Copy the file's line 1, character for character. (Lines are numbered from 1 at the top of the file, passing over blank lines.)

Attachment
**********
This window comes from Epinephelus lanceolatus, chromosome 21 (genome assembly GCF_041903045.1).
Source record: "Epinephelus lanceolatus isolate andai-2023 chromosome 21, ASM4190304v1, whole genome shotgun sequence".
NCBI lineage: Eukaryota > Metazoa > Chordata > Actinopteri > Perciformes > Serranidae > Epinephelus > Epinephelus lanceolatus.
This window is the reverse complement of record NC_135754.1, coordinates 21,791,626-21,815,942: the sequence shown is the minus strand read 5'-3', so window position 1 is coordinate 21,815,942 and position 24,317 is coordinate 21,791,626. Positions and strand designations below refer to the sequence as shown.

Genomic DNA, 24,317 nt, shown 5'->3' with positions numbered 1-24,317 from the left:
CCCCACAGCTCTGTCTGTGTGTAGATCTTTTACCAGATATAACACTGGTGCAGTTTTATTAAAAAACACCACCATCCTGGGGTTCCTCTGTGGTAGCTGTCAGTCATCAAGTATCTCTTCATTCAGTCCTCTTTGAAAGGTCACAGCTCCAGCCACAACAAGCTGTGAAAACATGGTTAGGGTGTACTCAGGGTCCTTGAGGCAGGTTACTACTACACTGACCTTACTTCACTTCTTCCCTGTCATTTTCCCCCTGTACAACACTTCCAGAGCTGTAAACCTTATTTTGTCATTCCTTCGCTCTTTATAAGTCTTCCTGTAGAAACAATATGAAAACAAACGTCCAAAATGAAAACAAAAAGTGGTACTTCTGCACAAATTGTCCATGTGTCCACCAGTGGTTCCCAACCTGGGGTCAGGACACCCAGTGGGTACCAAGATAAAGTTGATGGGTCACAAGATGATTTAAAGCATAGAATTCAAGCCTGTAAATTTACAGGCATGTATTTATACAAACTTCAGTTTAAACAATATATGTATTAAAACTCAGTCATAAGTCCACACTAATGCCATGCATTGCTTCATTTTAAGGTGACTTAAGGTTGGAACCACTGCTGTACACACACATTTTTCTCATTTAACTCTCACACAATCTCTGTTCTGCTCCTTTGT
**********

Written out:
This window comes from Epinephelus lanceolatus, chromosome 21 (genome assembly GCF_041903045.1).